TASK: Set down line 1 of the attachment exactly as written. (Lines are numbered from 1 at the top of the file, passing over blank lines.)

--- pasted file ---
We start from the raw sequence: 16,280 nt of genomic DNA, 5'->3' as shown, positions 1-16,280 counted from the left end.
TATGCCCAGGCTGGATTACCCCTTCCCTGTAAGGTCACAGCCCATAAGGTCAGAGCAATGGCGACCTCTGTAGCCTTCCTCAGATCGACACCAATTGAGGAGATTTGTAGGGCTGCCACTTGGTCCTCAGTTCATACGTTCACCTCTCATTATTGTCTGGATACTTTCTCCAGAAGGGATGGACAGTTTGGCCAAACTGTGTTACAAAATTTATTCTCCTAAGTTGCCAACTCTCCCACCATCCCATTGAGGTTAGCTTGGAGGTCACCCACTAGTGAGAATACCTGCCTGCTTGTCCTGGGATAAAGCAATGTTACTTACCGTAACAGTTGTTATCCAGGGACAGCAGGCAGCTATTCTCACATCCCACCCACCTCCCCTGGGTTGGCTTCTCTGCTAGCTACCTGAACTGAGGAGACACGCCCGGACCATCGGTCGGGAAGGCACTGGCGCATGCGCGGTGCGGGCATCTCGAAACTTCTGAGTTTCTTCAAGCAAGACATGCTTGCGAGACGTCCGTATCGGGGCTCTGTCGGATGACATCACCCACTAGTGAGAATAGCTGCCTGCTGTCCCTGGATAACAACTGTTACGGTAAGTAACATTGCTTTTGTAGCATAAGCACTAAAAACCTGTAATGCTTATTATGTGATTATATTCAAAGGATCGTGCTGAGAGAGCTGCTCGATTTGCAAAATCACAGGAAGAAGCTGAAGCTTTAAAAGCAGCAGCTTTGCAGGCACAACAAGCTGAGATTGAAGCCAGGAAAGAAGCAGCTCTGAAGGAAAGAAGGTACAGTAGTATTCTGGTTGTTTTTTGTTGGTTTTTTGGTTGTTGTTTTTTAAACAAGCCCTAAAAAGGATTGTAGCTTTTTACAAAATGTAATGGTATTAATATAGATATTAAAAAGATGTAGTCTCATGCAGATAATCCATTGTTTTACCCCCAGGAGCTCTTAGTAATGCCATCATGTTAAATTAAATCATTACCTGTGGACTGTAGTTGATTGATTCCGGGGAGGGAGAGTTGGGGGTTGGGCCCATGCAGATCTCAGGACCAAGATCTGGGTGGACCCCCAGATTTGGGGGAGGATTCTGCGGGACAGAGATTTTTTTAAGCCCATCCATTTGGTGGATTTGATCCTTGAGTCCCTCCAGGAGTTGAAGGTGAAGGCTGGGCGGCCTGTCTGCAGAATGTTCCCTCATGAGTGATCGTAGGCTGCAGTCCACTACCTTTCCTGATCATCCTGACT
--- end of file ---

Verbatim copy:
We start from the raw sequence: 16,280 nt of genomic DNA, 5'->3' as shown, positions 1-16,280 counted from the left end.